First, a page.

I was feeding Tuttle when my brother walked into my bedroom. He didn’t knock or anything; he just marched in and flopped down on my bed. Then he stared at Tuttle’s glass bowl and said, “Ricky feed . . . Ricky feed.”
“No way,” I answered. “Tuttle is my goldfish, and I take care of him.”
Ricky started to yell. He’s only 3 years old, and he always yells when he can’t have his way.
I placed Tuttle’s bowl back on my dresser. It was all cleaned up, with fresh water and everything. I watched Tuttle swim around. He looked happy. I wanted to say goodbye to him, but Ricky wouldn’t leave. He was sitting on the floor now, eating fuzzballs off the carpet. I wondered if I had ever done stuff like that when I was his age. It’s hard to remember that far back.
I checked my duffel bag one more time to make sure I had everything. Then I zipped it up and grabbed my jacket. Ricky watched me as I headed for the door.
“Where are you going?” he demanded of me.
“On a campout with Tracy,” I told him. “I won’t be home tonight, so I want you to stay out of my room and away from Tuttle. Get it?”
“Get it . . . get it,” Ricky echoed, and then he laughed like crazy. He is so weird sometimes!
When I got home the next day, our house was quiet. For once Ricky wasn’t screaming all over the place.
I found my mom in the den leafing through one of her favorite magazines. Ricky sat on the floor looking at a picture book.
“Hi, Mom.” I flopped down onto the sofa next to her. I felt tired. My best friend, Tracy, and I had stayed up very late. I guess I wasn’t used to that.
“I’m glad you’re home, honey.” Mom kissed my cheek. Then she looked at me strangely.
“What is it, Mom?”
Mom looked at her shoes. “I don’t know exactly how to tell you this. It’s about Tuttle.”
“What about him?” I couldn’t help feeling alarmed. “He isn’t sick or anything, is he?”
“Worse than that, honey.”
“What do you mean, ‘worse’?” I didn’t understand. And then it hit me. “You mean he’s dead?” I didn’t want to say that word, but I had to know. Mom nodded.
I jumped up before she could say anything else and raced up the stairs. Mom and Ricky followed. My bedroom door was open, and I could see Tuttle’s empty glass bowl.
Suddenly I felt sick to my stomach.
“What happened?” I could hardly speak. Mom didn’t answer right away.
“Was it Ricky?” Silence.
“It was him, wasn’t it, Mom?”
I was shouting now. Mom nodded.
“Yes, honey . . . but believe me, he never intended to harm Tuttle. Ricky wanted to keep him company while you were gone. So last night he fished Tuttle out of his bowl and took him to bed. I found Tuttle this morning under Ricky’s blanket.”
“Dead . . . all dead,” Ricky said. His hand disappeared into his pocket. Then he stuck his fist in my face and opened it–and there was Tuttle. My Tuttle. His eyes were open, and he looked small and very dead.
“Ricky!” Mom was aghast. “Where did you–”
“What did you do?” I interrupted. “I hate you! I wish you were dead too!” He started bawling. But I didn’t care.
I ran into my room and slammed the door shut. I flung myself on my bed and buried my face in my pillow. I was miserable. I was lonely. Why hadn’t Mom locked my bedroom door? Didn’t she care about me at all?
I guess I finally cried myself to sleep. The next thing I knew, Dad was shaking me and saying, “Wake up . . . wake up. Have you seen Ricky?”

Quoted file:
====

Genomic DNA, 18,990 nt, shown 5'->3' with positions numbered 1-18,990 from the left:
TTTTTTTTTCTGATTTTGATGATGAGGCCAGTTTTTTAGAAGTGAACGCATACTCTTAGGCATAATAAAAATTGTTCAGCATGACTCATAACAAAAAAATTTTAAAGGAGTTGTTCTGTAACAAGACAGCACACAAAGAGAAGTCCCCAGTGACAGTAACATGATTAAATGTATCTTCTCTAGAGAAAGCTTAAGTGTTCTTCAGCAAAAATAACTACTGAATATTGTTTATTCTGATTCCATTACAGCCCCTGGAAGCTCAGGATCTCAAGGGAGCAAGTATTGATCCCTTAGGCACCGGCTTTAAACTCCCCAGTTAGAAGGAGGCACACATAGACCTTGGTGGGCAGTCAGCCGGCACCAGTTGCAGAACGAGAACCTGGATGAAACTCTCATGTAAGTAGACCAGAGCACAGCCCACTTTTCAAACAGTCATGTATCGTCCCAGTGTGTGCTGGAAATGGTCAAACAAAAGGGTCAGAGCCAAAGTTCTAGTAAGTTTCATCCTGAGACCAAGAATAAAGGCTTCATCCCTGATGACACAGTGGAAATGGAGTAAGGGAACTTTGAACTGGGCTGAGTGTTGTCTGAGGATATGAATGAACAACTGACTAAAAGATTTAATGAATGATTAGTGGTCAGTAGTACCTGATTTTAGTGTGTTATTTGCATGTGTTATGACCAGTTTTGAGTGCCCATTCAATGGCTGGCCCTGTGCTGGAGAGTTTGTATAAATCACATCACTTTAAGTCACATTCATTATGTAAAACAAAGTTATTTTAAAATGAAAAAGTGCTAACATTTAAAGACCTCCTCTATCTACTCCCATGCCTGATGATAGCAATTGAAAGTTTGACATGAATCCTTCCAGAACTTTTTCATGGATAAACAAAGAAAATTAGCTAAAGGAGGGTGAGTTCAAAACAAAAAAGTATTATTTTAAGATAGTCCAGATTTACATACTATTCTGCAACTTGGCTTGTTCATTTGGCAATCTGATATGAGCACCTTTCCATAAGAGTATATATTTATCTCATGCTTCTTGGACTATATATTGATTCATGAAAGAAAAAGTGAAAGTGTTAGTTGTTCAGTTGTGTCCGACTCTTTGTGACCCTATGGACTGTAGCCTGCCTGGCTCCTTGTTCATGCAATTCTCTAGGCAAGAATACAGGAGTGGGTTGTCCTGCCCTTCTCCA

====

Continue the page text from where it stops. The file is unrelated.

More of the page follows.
“No.” I rubbed my eyes. “And I don’t want to, either.”
“I know you don’t mean that, honey. You’re just upset. Mom and I feel terrible about Tuttle, but right now we’re very concerned. Ricky is gone.”
Mom came in. Her eyes were all puffed up. I could tell she had been crying. I was wide awake now. “Have you looked for him?” I asked.
“Yes,” Mom answered. “Everywhere. Oh, my poor baby . . . he was so upset over Tuttle.” She started to cry again, and I felt sick and guilty. I grabbed my jacket and dashed for the door.
“I’ll go and search for him.
I know all his favorite hiding places,” I told my parents.
“It’s already dark outside,” Dad called after me.
“Don’t worry, Dad. I’ll take my flashlight.”
Mom started to say something, but I interrupted her quickly. “I’ll take Dusty along, Mom. You know he’s a good watchdog.” She didn’t argue with that.
At the front door I stopped. Suddenly I felt all sweaty, and my heart started to pound like crazy. What if something really bad had happened to Ricky? How could I live with myself then, after the terrible way I had yelled at him?
“Please, God,” I prayed, “let Ricky be safe. You know
I didn’t mean what I said earlier. He is a goofy kid, but I do love him. Please watch over him, God.”
I felt a little calmer as I opened the door. It was a dark night, and our porch lights were extremely dim.
I whistled for Dusty. He answered right away with a soft bark, but he didn’t come running. I went over to his doghouse and dropped onto my knees.
“Come on, boy, we have to look for Ricky.” He didn’t move. “What’s the matter with you tonight?” I directed the beam of my flashlight on Dusty, and that’s when I noticed a bundle of clothes behind him. I stuck my head into the opening of the doghouse to take a closer look. And then I sucked in air. This was unbelievable. Curled up, his head buried in Dusty’s fur, was Ricky. He was sound asleep with his thumb stuck in his mouth.
I was so relieved to see him that I started to cry all over again. “Thank You, God . . . thank You so much,” I whispered. I felt Dusty’s tongue slobbering all over my face.
I kissed the dog on top of his head. “You are a good boy,” I told him.
When I started to walk back to our house to get my parents, I looked up at the sky. It was clear now, and the stars twinkled brightly–almost as if they were sending a secret message that God had forgiven me, and I hoped Ricky would as well. I knew that I would be all right, even though I would miss Tuttle for a very long time.
Illustrated by Bill Mayer